As winter approaches, road construction crews are wrapping up projects across Alberta and it’s been a busy season.
The province says there have been about 350 highway, road, bridge and water projects worth $1.4 billion during the 2017-2018 season.
In order to get the projects started and completed, the province has had to borrow billions of dollars, but the Transportation Minister Brian Mason says it’s worth it.
“Our plan is creating more than 7,500 jobs across Alberta, that’s more than 4,400 good-paying construction jobs and more than 3,100 indirect jobs.”
The transportation projects are part of Alberta’s economic recovery, Mason says.
“Alberta now has the fastest-growing economy in Canada with 49,000 jobs created in the last year. We are once again on track to become an economic powerhouse in this country and our government is beside Albertans all the way to make sure that happens,” Mason said.
“These investments in essential infrastructure have helped at a time when a lot of companies are still feeling pain from the economic downturn and sharp reductions and work for the residential and industrial development sectors,” said Ron Glen, CEO of Alberta Roadbuilders and Heavy Construction Association.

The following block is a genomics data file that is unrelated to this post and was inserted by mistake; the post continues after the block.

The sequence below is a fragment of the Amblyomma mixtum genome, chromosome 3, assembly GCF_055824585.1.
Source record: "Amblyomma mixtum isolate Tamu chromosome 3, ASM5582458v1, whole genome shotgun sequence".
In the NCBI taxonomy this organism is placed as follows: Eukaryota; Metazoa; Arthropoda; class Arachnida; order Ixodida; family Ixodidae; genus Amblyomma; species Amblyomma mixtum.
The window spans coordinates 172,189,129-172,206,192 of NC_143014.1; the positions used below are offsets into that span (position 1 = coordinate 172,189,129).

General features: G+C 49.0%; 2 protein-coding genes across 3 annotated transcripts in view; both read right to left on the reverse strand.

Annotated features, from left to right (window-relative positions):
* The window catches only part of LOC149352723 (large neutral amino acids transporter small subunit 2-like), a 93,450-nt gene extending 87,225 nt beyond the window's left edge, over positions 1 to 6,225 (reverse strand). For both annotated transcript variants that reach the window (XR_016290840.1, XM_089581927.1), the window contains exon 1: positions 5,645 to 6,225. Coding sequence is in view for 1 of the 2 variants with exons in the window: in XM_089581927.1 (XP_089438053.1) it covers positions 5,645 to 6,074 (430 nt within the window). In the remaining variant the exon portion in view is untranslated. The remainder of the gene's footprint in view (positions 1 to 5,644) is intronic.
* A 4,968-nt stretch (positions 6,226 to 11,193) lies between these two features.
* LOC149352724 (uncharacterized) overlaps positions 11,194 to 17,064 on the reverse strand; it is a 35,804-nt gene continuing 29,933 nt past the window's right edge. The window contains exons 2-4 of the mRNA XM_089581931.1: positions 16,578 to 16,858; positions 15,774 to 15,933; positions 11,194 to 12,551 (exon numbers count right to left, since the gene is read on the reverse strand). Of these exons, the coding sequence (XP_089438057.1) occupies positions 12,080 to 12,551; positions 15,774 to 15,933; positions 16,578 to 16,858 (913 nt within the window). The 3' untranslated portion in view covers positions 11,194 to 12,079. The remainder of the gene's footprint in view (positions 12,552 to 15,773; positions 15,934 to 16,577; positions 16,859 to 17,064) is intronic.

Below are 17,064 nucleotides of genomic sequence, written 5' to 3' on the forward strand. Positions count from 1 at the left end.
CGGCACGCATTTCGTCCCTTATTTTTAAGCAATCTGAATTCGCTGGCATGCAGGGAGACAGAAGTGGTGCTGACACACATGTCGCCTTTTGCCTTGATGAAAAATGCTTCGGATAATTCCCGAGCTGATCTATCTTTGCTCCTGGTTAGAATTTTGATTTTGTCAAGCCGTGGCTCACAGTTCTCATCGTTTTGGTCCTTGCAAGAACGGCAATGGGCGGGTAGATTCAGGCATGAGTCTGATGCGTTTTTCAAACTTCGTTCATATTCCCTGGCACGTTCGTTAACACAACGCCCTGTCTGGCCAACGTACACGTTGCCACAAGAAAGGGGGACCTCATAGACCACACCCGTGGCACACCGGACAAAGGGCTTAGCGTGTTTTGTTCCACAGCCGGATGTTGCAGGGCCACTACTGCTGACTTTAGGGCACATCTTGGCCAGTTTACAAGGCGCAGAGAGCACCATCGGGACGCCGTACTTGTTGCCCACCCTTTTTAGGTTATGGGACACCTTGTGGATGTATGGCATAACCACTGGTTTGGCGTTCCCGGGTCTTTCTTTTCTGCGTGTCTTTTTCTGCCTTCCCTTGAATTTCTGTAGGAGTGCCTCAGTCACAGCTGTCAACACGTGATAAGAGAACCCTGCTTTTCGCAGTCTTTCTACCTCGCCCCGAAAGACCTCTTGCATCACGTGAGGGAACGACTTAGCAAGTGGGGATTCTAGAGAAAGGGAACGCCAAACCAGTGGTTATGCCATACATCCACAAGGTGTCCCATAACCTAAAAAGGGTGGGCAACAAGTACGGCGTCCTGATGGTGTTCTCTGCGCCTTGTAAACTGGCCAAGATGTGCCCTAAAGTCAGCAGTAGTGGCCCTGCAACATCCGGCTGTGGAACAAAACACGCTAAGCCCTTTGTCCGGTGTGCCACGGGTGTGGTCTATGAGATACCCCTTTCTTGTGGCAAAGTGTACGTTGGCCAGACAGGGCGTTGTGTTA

The province says the projects will relieve congestion on highways, connect communities, enhance major trade corridors, provide clean water and support flood prevention.
“As of late October, more than 320 of 349 planned 2017/2018 road, bridge and water management infrastructure projects have been tendered,” Mason said. “Two-hundred-twenty of these are expected to be completed by the end of this fiscal year.”
The transportation minister says it’s a 59 per cent increase in completed projects from two years ago when the budget was 33 per cent higher.
Some of the major construction projects include a fourth southbound lane on QEII from 41 Avenue SW in Edmonton, the Highway 2 and Gaetz Avenue interchange in Red Deer and the southwest Calgary ring road.
The NDP government’s $29.5-billion Capital Plan includes more than $5 billion over four years for highway improvements, bridge construction, road rehabilitation and water infrastructure projects.
Mason said after the four-year plan comes to an end next year, the government will “re-evaluate.”